When going through healing and recovery, they recommend making a list of all your losses as a result of being married to an addict. It’s important to acknowledge them so that you can grieve and process them (as opposed to ignoring, denying, or being oblivious to them). What they don’t tell you when you’re making this list is that you will eventually have to then list how all those perceived losses could, with time, be restored. This exercise was an extremely powerful tool for me, and I thought I’d share my experience with you:
Outside of my freedom from the STDs I got, I was unsuccessful in identifying any of my losses that are unable to be restored, at some point, in my future. Of note, my personal power is the biggest. I may have felt like a powerless victim, but the fact is I always did, and still do have a choice in everything and every situation. In victim-mode I was more focused on not having a choice in the things that were out of my control. This is true and remains true. I do not have a choice in his behavior and acting out. I did not cause his addictions, I cannot prevent his addictive behavior, and I cannot cure it. I do not have a choice in how he does his recovery. But the fact is, I never lost that control because I never had it to begin with. Although it was occasionally surrendered, I had, and continue to have, a voice and a choice in my marriage. That was never lost.
I could argue that I “lost” my husband, but if I were to be brutally honest, I never “had” him in the first place. He was, and still is, his own person. And although I could say I “lost my partner”, even that would be untrue. When he left, every night in my anguish, shock, and pain, I fell to my knees and prayed. I am not a religious person, nor do I ever pray. But this got me on my knees praying and I prayed for him. I prayed for us. I prayed for our family. Through the time I spent in prayer (and not getting any of those things I was asking for) I unexpectedly fell into a new partnership – a partnership with God.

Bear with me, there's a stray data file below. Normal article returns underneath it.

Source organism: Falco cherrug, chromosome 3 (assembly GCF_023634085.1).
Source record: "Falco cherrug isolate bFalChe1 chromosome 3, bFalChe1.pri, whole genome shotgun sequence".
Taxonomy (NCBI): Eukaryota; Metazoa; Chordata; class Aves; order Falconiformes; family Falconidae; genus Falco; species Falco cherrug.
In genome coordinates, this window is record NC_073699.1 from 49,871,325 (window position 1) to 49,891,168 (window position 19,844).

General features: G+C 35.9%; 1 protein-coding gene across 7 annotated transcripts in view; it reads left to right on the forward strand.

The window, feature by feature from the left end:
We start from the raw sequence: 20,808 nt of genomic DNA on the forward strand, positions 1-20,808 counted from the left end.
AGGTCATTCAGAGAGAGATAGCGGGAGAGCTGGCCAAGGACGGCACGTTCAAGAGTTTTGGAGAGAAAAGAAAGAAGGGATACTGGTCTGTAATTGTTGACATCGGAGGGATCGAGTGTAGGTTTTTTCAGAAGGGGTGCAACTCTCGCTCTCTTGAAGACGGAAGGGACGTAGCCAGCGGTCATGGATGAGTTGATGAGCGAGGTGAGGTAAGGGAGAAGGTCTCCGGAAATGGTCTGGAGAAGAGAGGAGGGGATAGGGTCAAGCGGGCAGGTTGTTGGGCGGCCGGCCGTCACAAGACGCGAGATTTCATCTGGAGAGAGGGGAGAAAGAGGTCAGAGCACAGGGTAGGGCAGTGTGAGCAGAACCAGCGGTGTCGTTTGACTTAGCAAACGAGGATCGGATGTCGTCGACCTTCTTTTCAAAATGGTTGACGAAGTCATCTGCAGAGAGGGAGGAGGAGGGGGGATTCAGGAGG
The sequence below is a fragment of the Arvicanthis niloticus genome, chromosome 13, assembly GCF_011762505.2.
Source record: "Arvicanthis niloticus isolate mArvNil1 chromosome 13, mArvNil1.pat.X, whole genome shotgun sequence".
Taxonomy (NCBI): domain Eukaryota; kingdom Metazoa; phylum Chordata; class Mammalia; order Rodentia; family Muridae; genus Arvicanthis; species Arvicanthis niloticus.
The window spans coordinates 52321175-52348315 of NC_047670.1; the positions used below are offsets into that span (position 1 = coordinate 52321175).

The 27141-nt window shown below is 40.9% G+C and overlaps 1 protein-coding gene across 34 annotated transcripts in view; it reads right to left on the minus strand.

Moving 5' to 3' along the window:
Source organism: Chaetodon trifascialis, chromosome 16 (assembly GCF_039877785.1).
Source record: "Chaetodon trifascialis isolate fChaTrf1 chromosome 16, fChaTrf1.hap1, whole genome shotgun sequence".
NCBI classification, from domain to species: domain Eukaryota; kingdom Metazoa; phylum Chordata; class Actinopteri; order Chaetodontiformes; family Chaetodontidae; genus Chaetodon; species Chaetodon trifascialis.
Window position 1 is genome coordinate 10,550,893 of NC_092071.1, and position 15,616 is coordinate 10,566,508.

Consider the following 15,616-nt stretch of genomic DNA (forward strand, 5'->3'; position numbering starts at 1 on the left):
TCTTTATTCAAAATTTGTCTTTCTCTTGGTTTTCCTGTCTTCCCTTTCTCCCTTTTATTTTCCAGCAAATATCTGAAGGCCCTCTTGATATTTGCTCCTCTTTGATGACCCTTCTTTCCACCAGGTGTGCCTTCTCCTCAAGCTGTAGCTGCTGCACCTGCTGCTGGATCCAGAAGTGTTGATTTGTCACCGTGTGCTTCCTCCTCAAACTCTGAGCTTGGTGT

Another perceived loss was my hope in my marriage, my relationship with men, and in my ability to trust myself and my intuition. While I still do not have “hope” in any of these, I do know that they can be rebuilt – even the marriage- if that is in God’s will. My hope right now, as I have slowly learned, is that, one day at a time, my Higher Power is walking with me and giving me the courage and wisdom I need to make it through these difficult times. This gives me hope for my future. I know I will make it out alright. My perceived loss of “hope” has developed into a new found “faith” and my “faith” has been strengthened exponentially all because of my initial loss of hope.
Some things that appear lost, apparently,
transform themselves into new bigger and better things.
I also thought I had lost my smile, my inner light, joy, and brightness. I have found that I may have lost it at a moment, but that moment was not the first time. I have lost it several times in my life and through time got it back.
This too, shall pass.
Interestingly, I also listed that I had lost my friends, family, and people that matter most. I had put the spotlight on my husband as having this role as all of those people, not realizing that there are tons of other people that fill those roles in my life. Not only that, but I’ve come to find that they have always been there for me, even in my darkest moments, even when I’ve made bad decisions that could have sent them running. I don’t know where my husband falls into this equation yet, but I do know that I never lost my friends, family, or the people that matter the most. If anything, their commitment to me through this whole ordeal has been a sign of their unconditional love, acceptance, and importance in my life, as well as my significance in their life.